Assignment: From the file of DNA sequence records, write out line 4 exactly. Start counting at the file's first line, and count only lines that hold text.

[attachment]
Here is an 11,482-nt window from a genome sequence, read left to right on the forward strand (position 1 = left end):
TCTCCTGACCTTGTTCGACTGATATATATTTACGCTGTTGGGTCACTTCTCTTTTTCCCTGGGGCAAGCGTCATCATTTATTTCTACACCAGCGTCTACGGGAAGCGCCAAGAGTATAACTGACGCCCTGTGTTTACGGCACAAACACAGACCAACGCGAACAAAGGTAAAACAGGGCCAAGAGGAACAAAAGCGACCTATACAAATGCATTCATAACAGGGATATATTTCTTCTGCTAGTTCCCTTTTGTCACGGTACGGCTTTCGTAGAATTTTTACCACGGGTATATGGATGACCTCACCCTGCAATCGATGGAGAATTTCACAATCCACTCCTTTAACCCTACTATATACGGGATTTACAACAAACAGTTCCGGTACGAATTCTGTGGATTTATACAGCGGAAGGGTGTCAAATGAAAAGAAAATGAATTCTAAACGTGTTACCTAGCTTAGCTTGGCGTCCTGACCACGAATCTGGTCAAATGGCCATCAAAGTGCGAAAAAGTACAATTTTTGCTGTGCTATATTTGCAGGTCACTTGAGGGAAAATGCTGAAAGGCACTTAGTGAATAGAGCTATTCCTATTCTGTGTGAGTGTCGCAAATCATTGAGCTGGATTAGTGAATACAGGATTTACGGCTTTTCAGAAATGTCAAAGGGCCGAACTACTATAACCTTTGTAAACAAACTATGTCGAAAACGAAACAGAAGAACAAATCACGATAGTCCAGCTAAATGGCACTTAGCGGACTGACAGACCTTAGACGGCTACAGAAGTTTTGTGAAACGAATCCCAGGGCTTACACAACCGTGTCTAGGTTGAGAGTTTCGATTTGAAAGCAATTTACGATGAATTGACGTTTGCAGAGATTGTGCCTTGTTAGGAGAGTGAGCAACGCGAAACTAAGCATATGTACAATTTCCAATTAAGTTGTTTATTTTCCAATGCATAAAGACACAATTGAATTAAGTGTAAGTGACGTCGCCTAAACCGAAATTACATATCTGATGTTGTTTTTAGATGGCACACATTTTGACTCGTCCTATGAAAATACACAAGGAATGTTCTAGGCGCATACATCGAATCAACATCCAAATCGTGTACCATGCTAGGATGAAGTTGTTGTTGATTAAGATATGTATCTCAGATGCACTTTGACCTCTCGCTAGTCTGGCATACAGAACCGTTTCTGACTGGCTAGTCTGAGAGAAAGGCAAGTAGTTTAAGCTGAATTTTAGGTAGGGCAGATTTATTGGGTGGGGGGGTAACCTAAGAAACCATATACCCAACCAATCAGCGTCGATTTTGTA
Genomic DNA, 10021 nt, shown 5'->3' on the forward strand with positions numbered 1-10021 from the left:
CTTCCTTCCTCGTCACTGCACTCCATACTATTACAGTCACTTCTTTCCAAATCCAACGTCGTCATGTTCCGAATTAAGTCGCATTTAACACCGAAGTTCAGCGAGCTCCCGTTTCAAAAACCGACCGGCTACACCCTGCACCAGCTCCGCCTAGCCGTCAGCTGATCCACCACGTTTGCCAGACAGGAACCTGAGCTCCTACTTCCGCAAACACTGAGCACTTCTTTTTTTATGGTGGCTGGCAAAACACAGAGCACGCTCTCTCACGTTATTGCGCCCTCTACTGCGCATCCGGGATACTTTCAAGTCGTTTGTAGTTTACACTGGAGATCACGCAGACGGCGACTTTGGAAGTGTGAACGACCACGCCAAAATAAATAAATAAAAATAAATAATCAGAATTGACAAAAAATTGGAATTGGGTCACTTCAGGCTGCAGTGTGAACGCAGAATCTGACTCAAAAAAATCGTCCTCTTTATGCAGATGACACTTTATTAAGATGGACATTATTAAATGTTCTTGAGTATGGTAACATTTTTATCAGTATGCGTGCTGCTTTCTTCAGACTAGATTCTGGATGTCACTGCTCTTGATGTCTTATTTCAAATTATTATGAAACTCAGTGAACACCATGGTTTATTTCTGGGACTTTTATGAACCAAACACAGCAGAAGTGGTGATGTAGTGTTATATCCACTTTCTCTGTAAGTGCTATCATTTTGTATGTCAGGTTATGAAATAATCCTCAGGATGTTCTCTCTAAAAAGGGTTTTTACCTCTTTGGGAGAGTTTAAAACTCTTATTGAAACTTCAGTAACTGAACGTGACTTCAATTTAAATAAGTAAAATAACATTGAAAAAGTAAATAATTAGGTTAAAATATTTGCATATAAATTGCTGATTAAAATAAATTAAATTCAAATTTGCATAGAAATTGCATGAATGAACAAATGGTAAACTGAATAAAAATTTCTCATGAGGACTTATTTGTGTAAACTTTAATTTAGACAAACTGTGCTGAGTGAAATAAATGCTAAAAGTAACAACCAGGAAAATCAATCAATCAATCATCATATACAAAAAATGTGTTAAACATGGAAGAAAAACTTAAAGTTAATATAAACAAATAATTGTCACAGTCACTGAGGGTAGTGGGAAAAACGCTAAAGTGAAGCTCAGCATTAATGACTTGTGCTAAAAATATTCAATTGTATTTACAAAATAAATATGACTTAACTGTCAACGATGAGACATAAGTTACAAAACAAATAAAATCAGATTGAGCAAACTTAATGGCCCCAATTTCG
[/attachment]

CTTCCTTCCTCGTCACTGCACTCCATACTATTACAGTCACTTCTTTCCAAATCCAACGTCGTCATGTTCCGAATTAAGTCGCATTTAACACCGAAGTTCAGCGAGCTCCCGTTTCAAAAACCGACCGGCTACACCCTGCACCAGCTCCGCCTAGCCGTCAGCTGATCCACCACGTTTGCCAGACAGGAACCTGAGCTCCTACTTCCGCAAACACTGAGCACTTCTTTTTTTATGGTGGCTGGCAAAACACAGAGCACGCTCTCTCACGTTATTGCGCCCTCTACTGCGCATCCGGGATACTTTCAAGTCGTTTGTAGTTTACACTGGAGATCACGCAGACGGCGACTTTGGAAGTGTGAACGACCACGCCAAAATAAATAAATAAAAATAAATAATCAGAATTGACAAAAAATTGGAATTGGGTCACTTCAGGCTGCAGTGTGAACGCAGAATCTGACTCAAAAAAATCGTCCTCTTTATGCAGATGACACTTTATTAAGATGGACATTATTAAATGTTCTTGAGTATGGTAACATTTTTATCAGTATGCGTGCTGCTTTCTTCAGACTAGATTCTGGATGTCACTGCTCTTGATGTCTTATTTCAAATTATTATGAAACTCAGTGAACACCATGGTTTATTTCTGGGACTTTTATGAACCAAACACAGCAGAAGTGGTGATGTAGTGTTATATCCACTTTCTCTGTAAGTGCTATCATTTTGTATGTCAGGTTATGAAATAATCCTCAGGATGTTCTCTCTAAAAAGGGTTTTTACCTCTTTGGGAGAGTTTAAAACTCTTATTGAAACTTCAGTAACTGAACGTGACTTCAATTTAAATAAGTAAAATAACATTGAAAAAGTAAATAATTAGGTTAAAATATTTGCATATAAATTGCTGATTAAAATAAATTAAATTCAAATTTGCATAGAAATTGCATGAATGAACAAATGGTAAACTGAATAAAAATTTCTCATGAGGACTTATTTGTGTAAACTTTAATTTAGACAAACTGTGCTGAGTGAAATAAATGCTAAAAGTAACAACCAGGAAAATCAATCAATCAATCATCATATACAAAAAATGTGTTAAACATGGAAGAAAAACTTAAAGTTAATATAAACAAATAATTGTCACAGTCACTGAGGGTAGTGGGAAAAACGCTAAAGTGAAGCTCAGCATTAATGACTTGTGCTAAAAATATTCAATTGTATTTACAAAATAAATATGACTTAACTGTCAACGATGAGACATAAGTTACAAAACAAATAAAATCAGATTGAGCAAACTTAATGGCCCCAATTTCG